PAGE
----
Mooresville bowling alley reopens after owner says he can’t afford to lose more money

Mooresville bowling alley reopens after owner says he can?t afford to lose more money

MOORESVILLE, N.C. — Despite North Carolina Gov. Roy Cooper’s orders to keep gyms and bowling alleys closed, the owner of Victory Lanes in Mooresville said he can’t afford to lose any more money. Now, he’s back in business.

Owner Paul Kreins said he has taken one hit too many thanks to COVID-19. He claims he has lost nearly $800,000 in revenue after the state forced him to close his business in March.

He said he is no longer waiting for the green light, and opening his doors.

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“It made absolutely no sense that we couldn’t open, yet all these other businesses could,” Kreins said.

Recreational businesses including bowling alleys were set to reopen under the state’s Phase 2 plan. That got pushed back followed by the delay of Phase 3, a move Cooper doubled down on when he vetoed a bill Thursday that would have allowed bowling alleys to legally reopen.

“I’m absolutely in support of stopping the virus. I want to do that. But, I want to do it fairly for all businesses,” he said.

The decision comes amid the Iredell County Health Department confirming a cluster of COVID-19 cases at the Primrose School of Lake Norman.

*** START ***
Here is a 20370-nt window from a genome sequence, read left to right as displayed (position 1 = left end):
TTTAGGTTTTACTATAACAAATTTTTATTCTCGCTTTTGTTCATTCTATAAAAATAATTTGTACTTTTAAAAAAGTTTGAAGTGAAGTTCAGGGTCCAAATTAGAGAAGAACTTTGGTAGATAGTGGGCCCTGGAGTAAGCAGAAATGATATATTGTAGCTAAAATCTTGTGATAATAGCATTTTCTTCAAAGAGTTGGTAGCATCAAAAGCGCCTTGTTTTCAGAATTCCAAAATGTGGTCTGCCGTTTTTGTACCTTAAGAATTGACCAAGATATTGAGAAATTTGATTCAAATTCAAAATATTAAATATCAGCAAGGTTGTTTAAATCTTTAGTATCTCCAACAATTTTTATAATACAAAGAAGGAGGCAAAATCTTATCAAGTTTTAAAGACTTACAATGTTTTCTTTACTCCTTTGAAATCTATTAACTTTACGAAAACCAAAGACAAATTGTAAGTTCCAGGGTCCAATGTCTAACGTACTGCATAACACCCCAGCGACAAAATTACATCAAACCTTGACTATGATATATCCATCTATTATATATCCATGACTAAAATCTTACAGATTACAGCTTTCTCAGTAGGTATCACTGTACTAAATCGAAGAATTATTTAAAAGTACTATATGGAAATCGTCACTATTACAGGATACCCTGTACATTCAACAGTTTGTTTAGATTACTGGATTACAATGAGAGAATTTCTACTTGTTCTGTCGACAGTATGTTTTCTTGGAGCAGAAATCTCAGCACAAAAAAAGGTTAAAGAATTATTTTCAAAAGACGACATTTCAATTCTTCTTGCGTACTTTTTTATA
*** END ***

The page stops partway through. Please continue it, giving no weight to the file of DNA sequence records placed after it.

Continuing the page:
The childcare facility is less than a mile and a half away from Kreins, but he maintains his business is safer than most.

“We can control where people sit. We can control the distance between people. You can’t do that in a lot of environments,” Kreins said.

Sanitizer is scattered throughout the 48,000 square foot building, masks are encouraged and only half of the 40 lanes are open.

“I guess there’s a little more spacing, a little more social distancing here,” customer Mike Cotton said.

Kreins said he has had a number of complaints against him, with even a few visits from Mooresville Police, but the department told Channel 9 they have not cited him.

“I was ready to come back and support their decision,” bowler Caroline Thesier said.

Kreins said he’s willing to risk a fine and even jail time in order to stay open. He’s also part of a lawsuit that’s petitioning the court to legally reopen bowling alleys across the state.

So far, a judge has not made a decision.

“To say it’s irresponsible that I’m not respecting the mandate? I respected it just fine up until it got political,” he said.

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